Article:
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Indian Case Summary

Sebi vs Akshya Infrastructure Pvt.Ltd on 25 April, 2014 – Case Summary

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In the case of the Securities and Exchange Board of India (SEBI) versus Akshya Infrastructure Pvt. Ltd., a significant legal dispute unfolded before the Supreme Court of India. The case, which was decided on April 25, 2014, was presided over by Justice Surinder Singh Nijjar and Justice A.K. Sikri.

Facts of the Case

The case revolved around an appeal under Section 15Z of the Securities and Exchange Board of India Act, 1992 (the ‘SEBI Act’). The appeal was directed against the judgment and final order of the Securities Appellate Tribunal, Mumbai (SAT) dated 19th June, 2013. The appeal was filed by M/s. Akshya Infrastructure Private Limited, the respondent, against the directions issued by SEBI on 30th November, 2012.

The central issue of the appeal was whether an open offer voluntarily made through a Public Announcement for the purchase of shares of the target company could be permitted to be withdrawn at a time when the voluntary open offer had become uneconomical to be performed.

The respondent, M/s Akshya Infrastructure Pvt. Ltd., was part of the Promoter Group of MARG Limited (‘the Target Company’). For the years 2006-07, 2007-08, and 2010-11, the gross acquisition by the Promoter Group of shares in the Target Company was as follows:

  • 2006-07: 14.34% on 30.03.2007
  • 2007-08: 5.64% on 12.10.2007
  • 2010-11: 7.11% on 19.02.2011

As a result of these acquisitions, the acquirers breached the 5% creeping acquisition limit and were required to comply with the provisions of Regulation 11 of the SEBI (Substantial Acquisition of Shares and Takeovers) Regulations, 1997 (hereinafter referred to as the “Takeover Regulations”).

Issues Raised

On 20th October, 2011, the respondent made a voluntary open offer through a Public Announcement in major National Newspapers, under Regulation 11 of the Takeover Regulations. The public shareholders of the Target Company were given an opportunity to exit at an offer price of Rs.91/- per equity share. This price represented a premium of 10.3% over the average market closing price for the two weeks preceding the Public Announcement. The tendering period was scheduled to commence on 1st December, 2011 and conclude on 20th December, 2011.

However, due to certain events, the respondent sought to contend that the open offer in question had become outdated, thereby outliving its necessity and, therefore, the same ought to be permitted to be withdrawn. It was also contended that the amount of Rs.17.46 crores deposited by the respondent in an escrow account towards the open offer ought to be allowed to be withdrawn.

Court’s Observations

The court observed that the appellant, SEBI, had conveyed its comments in terms of the proviso to Regulation 16(4) of the Takeover Regulations on the draft letter of offer. Certain information was sought in the aforesaid letter. No reference was made in this letter with regard to the request made by the respondent for permission to withdraw the open offer.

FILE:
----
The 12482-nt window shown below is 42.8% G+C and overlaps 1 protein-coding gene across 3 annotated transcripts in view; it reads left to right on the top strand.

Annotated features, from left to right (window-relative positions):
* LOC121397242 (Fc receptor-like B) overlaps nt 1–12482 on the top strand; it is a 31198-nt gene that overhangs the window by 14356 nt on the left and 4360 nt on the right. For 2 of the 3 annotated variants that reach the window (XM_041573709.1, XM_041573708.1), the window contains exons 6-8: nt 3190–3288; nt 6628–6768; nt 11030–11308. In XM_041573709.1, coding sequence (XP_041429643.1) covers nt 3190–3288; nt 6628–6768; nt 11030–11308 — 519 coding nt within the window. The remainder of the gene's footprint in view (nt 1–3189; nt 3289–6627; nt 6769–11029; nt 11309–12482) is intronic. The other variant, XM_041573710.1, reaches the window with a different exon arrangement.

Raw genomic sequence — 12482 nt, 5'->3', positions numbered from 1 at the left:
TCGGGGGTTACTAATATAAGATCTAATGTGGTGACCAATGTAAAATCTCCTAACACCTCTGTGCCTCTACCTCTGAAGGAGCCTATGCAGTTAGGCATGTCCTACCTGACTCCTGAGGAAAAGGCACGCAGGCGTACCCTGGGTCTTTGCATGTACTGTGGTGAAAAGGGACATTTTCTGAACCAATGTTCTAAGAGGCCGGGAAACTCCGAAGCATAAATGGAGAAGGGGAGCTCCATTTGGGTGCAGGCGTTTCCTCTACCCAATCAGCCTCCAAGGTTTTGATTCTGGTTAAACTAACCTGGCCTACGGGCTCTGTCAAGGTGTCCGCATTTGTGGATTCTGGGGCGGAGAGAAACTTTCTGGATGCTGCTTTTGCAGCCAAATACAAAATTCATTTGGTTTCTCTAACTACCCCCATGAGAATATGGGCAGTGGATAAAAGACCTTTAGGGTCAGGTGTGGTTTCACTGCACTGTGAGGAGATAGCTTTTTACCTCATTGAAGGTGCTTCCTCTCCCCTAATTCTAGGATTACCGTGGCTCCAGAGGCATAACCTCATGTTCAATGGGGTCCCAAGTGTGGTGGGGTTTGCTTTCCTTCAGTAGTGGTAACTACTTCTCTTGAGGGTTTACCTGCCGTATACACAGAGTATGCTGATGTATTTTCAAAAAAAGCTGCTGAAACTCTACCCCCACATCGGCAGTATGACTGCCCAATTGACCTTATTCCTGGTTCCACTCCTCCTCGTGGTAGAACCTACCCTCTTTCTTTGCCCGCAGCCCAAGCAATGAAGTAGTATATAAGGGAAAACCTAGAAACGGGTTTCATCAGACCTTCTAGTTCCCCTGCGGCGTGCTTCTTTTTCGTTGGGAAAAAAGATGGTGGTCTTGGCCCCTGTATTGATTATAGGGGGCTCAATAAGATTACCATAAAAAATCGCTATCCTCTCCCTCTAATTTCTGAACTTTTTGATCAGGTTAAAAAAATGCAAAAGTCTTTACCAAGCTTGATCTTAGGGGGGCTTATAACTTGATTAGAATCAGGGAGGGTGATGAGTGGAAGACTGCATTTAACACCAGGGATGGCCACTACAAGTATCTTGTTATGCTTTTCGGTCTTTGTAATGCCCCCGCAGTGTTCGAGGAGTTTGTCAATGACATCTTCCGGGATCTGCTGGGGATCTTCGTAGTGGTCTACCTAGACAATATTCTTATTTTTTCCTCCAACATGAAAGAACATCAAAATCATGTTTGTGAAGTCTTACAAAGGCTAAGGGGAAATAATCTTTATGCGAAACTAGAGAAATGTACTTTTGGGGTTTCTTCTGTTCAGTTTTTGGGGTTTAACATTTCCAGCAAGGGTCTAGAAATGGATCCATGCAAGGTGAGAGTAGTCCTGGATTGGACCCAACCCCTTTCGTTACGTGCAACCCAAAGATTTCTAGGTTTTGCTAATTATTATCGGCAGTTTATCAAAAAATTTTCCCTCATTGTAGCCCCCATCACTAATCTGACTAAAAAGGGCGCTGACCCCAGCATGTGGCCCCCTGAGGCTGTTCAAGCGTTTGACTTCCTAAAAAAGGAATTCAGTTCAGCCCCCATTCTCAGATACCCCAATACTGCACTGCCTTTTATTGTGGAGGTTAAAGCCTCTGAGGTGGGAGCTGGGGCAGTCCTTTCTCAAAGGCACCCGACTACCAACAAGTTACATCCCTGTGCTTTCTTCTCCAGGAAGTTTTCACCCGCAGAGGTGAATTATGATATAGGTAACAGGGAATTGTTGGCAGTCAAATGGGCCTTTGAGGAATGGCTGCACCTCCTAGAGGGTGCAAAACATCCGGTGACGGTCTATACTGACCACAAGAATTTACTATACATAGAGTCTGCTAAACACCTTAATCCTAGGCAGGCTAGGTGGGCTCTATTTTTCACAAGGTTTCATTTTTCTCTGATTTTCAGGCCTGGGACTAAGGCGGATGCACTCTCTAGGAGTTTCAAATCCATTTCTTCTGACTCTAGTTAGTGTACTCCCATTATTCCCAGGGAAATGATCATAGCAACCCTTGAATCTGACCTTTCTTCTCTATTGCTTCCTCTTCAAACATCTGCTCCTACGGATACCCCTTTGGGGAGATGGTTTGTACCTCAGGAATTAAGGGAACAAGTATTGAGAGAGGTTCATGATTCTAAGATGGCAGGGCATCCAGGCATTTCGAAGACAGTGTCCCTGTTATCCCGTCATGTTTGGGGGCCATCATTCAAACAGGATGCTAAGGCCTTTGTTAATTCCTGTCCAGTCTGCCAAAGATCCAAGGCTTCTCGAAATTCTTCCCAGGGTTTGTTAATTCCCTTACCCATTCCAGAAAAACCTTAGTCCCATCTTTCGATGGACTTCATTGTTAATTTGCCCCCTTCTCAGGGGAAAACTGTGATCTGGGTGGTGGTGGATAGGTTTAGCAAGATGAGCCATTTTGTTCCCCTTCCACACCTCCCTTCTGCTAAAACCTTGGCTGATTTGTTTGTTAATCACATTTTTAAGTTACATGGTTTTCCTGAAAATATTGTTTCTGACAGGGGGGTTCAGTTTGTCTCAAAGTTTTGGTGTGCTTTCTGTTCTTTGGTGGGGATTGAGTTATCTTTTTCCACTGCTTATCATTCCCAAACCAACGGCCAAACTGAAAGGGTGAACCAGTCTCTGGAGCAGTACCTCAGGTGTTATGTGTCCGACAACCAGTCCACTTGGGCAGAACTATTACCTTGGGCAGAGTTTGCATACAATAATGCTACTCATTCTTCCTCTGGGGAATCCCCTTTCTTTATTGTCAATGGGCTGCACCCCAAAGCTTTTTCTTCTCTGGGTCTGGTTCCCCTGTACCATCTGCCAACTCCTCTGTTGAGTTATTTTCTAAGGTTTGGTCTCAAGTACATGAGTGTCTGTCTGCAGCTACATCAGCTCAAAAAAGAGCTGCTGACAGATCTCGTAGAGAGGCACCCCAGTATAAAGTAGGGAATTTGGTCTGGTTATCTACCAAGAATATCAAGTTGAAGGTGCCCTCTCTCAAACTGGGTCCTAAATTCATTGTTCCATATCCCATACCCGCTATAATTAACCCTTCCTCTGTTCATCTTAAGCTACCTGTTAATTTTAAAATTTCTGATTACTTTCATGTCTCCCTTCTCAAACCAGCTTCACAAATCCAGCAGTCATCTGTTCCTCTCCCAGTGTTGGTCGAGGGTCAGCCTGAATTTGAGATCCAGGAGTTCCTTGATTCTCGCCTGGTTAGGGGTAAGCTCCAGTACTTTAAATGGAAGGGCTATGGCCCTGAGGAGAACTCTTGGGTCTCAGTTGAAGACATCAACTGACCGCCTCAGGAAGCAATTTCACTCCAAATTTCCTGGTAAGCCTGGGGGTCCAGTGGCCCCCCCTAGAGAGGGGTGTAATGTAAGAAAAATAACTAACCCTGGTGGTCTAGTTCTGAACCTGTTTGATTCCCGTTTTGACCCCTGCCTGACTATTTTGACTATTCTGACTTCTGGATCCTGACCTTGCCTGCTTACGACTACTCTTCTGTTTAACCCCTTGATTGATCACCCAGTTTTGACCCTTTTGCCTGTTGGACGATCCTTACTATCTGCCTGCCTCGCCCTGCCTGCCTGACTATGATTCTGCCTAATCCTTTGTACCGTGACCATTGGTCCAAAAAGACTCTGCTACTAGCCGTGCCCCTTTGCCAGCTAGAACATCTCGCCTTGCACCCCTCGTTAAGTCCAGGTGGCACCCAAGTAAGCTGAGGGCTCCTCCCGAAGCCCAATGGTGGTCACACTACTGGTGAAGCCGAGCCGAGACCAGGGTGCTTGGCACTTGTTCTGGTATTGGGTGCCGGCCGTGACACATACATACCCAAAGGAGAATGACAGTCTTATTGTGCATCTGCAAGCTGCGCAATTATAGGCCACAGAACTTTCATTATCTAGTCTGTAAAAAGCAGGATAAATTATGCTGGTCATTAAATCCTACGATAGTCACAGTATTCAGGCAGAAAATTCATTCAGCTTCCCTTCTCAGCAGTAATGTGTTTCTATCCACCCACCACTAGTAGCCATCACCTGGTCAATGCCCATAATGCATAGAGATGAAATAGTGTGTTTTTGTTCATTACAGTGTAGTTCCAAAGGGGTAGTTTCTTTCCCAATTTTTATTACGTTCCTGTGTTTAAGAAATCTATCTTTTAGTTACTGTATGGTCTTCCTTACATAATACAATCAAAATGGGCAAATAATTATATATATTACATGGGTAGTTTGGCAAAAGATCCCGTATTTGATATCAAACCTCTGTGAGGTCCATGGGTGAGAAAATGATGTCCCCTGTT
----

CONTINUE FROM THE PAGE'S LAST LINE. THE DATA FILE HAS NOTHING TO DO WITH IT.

The respondent claimed that the impugned directions, ostensibly in the form of comments and observations on the draft letter of offer, reject the plea of the petitioner that the delay caused by SEBI in clearance of the draft letter of offer, now renders the open offer unviable and academic.

The respondent also claimed

that the directions contained in the impugned letter of SEBI dated 30th November, 2012, incorrectly allege that prima facie requirement to make an open offer was triggered by the promoters and the promoter group entities of the Target Company (Promoter Group) under Regulation 11(1) of the Takeover Regulations on three past occasions, viz. March 30, 2007, October 12, 2007 and February 19, 2011 (Alleged Triggers).

The respondent argued that the directions to revise the offer price, on account of the requirement to make open offers pursuant to the alleged triggers was illegal and without jurisdiction. They also claimed that the directions contained in the impugned letter has caused severe civil consequences to the respondent.

The appeal was contested by the appellant by filing a detailed affidavit on 12th April, 2013. The appeal was allowed by SAT in terms of prayer clause (a), (b) and (c) of Para 7 of the appeal filed by the respondent. However, SAT made it clear that it has not made any observation on the merits of the issue regarding the three alleged triggers and the contentions of the parties in this regard were kept open.

Aggrieved by the aforesaid impugned judgment, SEBI filed the present Civil Appeal. The court heard the learned counsel for the parties at length.

Conclusion

The court observed that the issues raised by the appellant herein are squarely covered against the respondent by an earlier judgment of this Court in Nirma Industries Ltd. & Anr. Vs. Securities and Exchange Board of India. The court also noted that the respondent had made a Public Announcement on 20th October, 2011 which clearly informed the public shareholders of the Target Company that they were being given an opportunity to exit at an offer price of Rs.91/- per equity share, which represented a premium of 10.3% over the average market closing price for the two weeks preceding the Public Announcement.

The court concluded that the provisions contained in Regulation 27 have to be strictly adhered to in considering the request for withdrawal of the open offer. The court also held that the judgment in Nirma Industries Ltd. (supra) is applicable in the present case.